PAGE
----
It is also impeding recent attempts by the U.S. to kick start the military-industrial relationship with Delhi. The Pentagon – in the form of outgoing Deputy Defense Secretary Ashton Carter – has promised to co-develop at least two systems with India: a successor to the Javelin anti-tank guided missile and the next-generation EMALS catapult for launching aircraft off carriers.

The chances of either of these joint developments getting off the ground are severely compromised by India’s inability to sort out its basic procurement relationships with foreign vendors, as the U.S.-India Business Council (USIBC) noted in a September letter to the Pentagon that was provided to IHS Jane’s.

The USIBC letter complained that India was imposing "unfeasible delays" on signing defense contracts and that foreign defense companies had little post-delivery liability protection. It pointed to the M777 deal as a key example of the problems being faced.

Meanwhile, the Indian MoD’s largest ever foreign procurement – the MMRCA deal to buy 126 Dassault Rafale fighters – has been kicked into the long grass by alleged disagreements over the responsibility for quality control on license-built aircraft and the ongoing depreciation of the rupee, which has pushed the price up just as India’s economy has slowed.

This chain of events may not elicit the most sympathetic response from the neutral observer. It’s hard to get too upset at the sight of a U.S. business lobby complaining at foreign defense regulations, while the consequences of India’s economic slowdown and currency issues are not just being felt by the defense industry.

But on a strategic level, India’s almost masochistic ability to snarl up foreign defense procurement – alongside the institutional hurdles to successful indigenous production – could have more serious side effects than just obvious reputational damage.

The Indian Army’s ambitious Field Artillery Rationalisation was established in 1999 and envisaged the $5-7 billion procurement of 3,000-3,200 assorted caliber howitzers by 2027. None of these acquisitions have been completed.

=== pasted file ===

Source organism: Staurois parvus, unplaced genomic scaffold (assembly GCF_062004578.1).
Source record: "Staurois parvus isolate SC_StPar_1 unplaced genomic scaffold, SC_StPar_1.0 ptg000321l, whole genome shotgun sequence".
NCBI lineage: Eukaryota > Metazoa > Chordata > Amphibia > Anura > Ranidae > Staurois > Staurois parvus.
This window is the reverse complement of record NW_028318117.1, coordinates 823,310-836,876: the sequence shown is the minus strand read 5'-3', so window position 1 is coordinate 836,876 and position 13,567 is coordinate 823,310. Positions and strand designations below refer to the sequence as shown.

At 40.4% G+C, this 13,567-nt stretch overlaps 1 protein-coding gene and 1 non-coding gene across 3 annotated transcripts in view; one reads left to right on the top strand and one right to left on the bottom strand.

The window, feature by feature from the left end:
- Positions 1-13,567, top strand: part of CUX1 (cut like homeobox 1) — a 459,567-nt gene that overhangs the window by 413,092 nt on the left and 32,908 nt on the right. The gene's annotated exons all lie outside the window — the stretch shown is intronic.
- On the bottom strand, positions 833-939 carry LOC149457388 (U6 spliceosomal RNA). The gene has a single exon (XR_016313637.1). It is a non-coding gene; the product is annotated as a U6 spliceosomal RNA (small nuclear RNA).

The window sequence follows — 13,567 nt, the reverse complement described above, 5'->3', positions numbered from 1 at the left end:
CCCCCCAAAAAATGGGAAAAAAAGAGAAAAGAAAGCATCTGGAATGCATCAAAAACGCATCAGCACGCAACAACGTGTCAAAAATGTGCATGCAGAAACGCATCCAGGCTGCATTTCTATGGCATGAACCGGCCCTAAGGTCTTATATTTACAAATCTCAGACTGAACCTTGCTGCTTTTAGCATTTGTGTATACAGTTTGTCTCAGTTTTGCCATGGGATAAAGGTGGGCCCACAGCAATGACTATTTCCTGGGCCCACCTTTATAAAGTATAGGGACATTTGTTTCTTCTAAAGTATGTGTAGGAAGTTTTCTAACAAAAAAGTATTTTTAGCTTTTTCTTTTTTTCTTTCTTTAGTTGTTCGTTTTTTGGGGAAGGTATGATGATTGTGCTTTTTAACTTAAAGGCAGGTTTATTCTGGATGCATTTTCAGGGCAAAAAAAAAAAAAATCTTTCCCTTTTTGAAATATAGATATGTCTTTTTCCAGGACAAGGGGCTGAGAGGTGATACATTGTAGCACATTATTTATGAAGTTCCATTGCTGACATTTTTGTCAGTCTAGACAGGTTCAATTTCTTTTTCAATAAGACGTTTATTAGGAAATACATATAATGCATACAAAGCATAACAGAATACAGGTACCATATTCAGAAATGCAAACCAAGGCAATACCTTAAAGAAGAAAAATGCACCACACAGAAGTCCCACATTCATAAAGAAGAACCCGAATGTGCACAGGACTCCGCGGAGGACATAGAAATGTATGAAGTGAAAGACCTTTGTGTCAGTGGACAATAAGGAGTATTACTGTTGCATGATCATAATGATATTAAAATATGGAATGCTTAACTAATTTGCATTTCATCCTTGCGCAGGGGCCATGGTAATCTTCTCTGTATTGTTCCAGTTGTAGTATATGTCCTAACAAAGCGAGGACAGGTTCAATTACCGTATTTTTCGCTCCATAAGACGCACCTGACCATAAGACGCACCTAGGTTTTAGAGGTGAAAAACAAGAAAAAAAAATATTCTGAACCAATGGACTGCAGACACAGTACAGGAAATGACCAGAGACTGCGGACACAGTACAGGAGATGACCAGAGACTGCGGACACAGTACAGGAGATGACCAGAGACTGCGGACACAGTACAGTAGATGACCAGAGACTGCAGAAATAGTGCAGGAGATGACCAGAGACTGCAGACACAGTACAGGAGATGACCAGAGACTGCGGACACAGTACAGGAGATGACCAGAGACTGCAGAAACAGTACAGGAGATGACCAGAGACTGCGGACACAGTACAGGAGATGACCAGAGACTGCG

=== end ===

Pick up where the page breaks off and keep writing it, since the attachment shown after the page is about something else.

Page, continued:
Major General Sheru Thapliyal (rtd), a former artillery officer, warned IHS Jane’s in June that the army could face a situation where it has no effective long-range howitzers – unlike its neighbors. And even where it does have guns in service, such as the 105 mm Indian Field Gun and its derivatives, their 17 km range is well below the contact envelope of China and Pakistan’s more modern guns.

“At several points along the Pakistani and Chinese frontiers the range achieved by these guns barely crosses India's borders, rendering them ineffectual,” a three-star artillery officer told IHS Jane's.

In this light the significance of the M777 deal is thrown into sharp focus. The M777, which can be slung beneath the CH-47 Chinooks that India is also buying from the U.S., is supposed to equip two mountain divisions that are being stood up to counter China’s strategic moves on the Line of Actual Control. With no artillery, these divisions are little more than paper units.

It isn’t all doom and gloom for India’s armed forces, and the army in particular. South African prime contractor Denel is set to be removed from a blacklist after an investigation into alleged bribery was closed without resolution, and a number of local private firms have established joint ventures with international companies to build some of the gun types that India desperately needs.

But given what’s happened in the past, the ongoing possibility of corruption – and the ongoing possibility of anti-corruption investigations – will probably stop arms sales from being finalized. India’s soldiers are still not getting the weapons they need. Without fundamental reform to the Indian MoD and how it buys arms, that is unlikely to change soon.
Nod for short-range surface-to-air missile soon
A final nod from the Indian government on the Short-Range Surface-to-Air Missile (SR SAM) project is expected shortly. The project involves joint development of short-range surface-to-air missile for the three services by technology transfer from European MBDA in joint development with DRDO and Bharat Dynamics Limited (BDL) as the production agency.

The announcement of completion of negotiations between the two governments was made in a joint statement during French President Francoise Hollande's visit to India in February. Loic Piedevache, country head, MBDA, said, "We are expecting the project to be finalised very shortly. We look at India as a long-term strategic partner."